"When we're tired in class, they'll think it's because of something stupid, like we're staying up all night," she said.
One teacher is reluctant to offer help with homework assignments, the teen said.
"She'll think that I'm goofing off or I'm not studying enough and she's, like, 'Just study more,'" she said.
The teacher doesn't understand students lack family resources, she said.
"Most of our parents have not even gone past high school," and Paly's demanding homework assignments can confound parents who try to help, she said.
Many teachers don't have a clear picture of what life is like for students from East Palo Alto, agreed Paly teacher Letitia Burton.
"What happens across the freeway, happens across the freeway. ... It's not this community," said Burton, who teaches the Living Skills class and advises the club Black Student Union, composed almost exclusively of voluntary-transfer students.
"During the [1998 flood, people knew about Palo Alto kids, but no one knew about East Palo Alto kids doing their homework by candlelight," she said.
Yet if teachers were to talk to students and visit them at home, they'd get a clearer picture of the teens' lives, she said.
Communication is crucial, Beal said; several teachers' attitudes changed after the November meeting.
Those who missed it continue to have an incomplete picture of her experience, she said.
Student struggles don't arise solely from suspicious teachers. Teens themselves often lack enthusiasm for school, students said.
Voluntary-transfer pupils frequently don't show up at events the district or school organizes for them, Beal said.
Student enthusiasm is low, agreed Paly senior Donnie Salas, who also commutes from East Palo Alto.
"There's not a lot of motivation I see coming from kids in East Palo Alto," said Salas, a football player who is heading off to the U.S. Marines' boot camp after graduation.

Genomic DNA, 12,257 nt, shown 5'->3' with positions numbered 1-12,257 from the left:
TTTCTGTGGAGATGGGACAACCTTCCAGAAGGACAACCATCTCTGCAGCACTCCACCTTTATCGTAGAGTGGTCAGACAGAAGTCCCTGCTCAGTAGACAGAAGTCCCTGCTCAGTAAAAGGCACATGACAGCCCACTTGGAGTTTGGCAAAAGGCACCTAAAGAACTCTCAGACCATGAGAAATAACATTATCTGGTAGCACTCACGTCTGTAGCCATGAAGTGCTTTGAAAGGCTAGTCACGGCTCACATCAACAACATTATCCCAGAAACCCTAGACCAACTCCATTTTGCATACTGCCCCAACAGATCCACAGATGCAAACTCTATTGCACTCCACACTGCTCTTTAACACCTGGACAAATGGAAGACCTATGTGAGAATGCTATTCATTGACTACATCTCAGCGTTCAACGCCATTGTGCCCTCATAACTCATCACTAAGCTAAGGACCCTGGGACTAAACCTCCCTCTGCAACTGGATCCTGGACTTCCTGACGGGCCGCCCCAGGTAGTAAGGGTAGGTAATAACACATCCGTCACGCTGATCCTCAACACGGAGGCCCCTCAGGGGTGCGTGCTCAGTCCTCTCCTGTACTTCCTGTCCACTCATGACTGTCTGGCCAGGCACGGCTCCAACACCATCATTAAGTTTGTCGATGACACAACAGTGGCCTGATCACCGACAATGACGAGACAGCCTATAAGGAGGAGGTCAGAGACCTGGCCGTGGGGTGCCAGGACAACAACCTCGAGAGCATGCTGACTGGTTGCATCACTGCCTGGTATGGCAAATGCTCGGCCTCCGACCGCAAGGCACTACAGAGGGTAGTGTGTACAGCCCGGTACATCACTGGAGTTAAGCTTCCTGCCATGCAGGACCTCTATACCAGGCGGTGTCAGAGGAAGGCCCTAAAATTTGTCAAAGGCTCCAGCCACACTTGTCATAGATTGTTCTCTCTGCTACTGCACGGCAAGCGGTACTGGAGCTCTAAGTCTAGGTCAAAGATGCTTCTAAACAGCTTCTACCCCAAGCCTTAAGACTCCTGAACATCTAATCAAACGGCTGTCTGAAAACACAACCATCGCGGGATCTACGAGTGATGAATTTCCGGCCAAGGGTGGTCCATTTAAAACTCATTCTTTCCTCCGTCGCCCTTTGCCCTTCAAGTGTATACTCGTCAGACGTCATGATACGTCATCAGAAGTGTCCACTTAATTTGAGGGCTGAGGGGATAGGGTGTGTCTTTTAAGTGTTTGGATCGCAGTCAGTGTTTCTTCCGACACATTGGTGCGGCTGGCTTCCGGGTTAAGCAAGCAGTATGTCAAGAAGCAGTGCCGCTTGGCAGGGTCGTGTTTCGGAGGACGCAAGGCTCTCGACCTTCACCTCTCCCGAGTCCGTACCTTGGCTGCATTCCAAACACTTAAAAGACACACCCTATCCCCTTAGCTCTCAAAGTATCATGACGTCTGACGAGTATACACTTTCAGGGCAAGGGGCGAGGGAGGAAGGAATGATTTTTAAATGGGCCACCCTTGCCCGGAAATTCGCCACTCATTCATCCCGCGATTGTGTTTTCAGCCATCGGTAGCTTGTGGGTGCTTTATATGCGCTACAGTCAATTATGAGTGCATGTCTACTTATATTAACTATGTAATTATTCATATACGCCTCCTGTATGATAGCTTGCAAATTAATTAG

Many are unconvinced it is even possible to earn high grades, teacher Burton said.
"It's easy to come to Paly and think it's too hard. ... I would like the students to be much more open to academic success ... and really encourage them to buy into [it," she said.
It can be difficult to be one of the only black or Hispanic kids in a challenging class, but that's a discomfort students must be counseled to deal with, not avoid, she said.
And they need to overcome mistrust and assumptions that teachers are inaccessible, she said.
Parents are key to keeping kids engaged, students said.
"The main thing in my family is education," said Gunn High School junior Keith Jones, who like Beal and Salas commutes from East Palo Alto.
His parents would definitely notice if he slacked off, said Jones, whose mother teaches in Palo Alto.
Unaware or busy parents can't encourage kids, though, Salas said.
"Both ... parents might have two jobs at least so they're not home all the time to tell you, 'Do your homework,'" he said.
The lack of active parents is glaring, Beal said.
She and her mother were frequently two of only a handful of attendees at school events organized for families of voluntary-transfer students, she said.
"They just don't show up anywhere. Either they don't have ways to get there or they're not informed of them because kids probably don't want to tell them," she said.
"Or they think it's a waste of their time. Or they're working. Or they just don't feel like it," she said.
How to get parents and students more engaged is a tough question, Salas said.
"It sounds like a hard paper that you just don't want to write," he said. "I wish I knew. I'm sure if we knew then that wouldn't be that much of a problem."
Perhaps finding a neat solution is tricky because problems of ignorance or disinterest are rooted in a larger historical issue of social inequality, some say.
Palo Alto resident Mary Randolph, a woman who is black and whose daughter just started kindergarten at Addison Elementary School, would agree.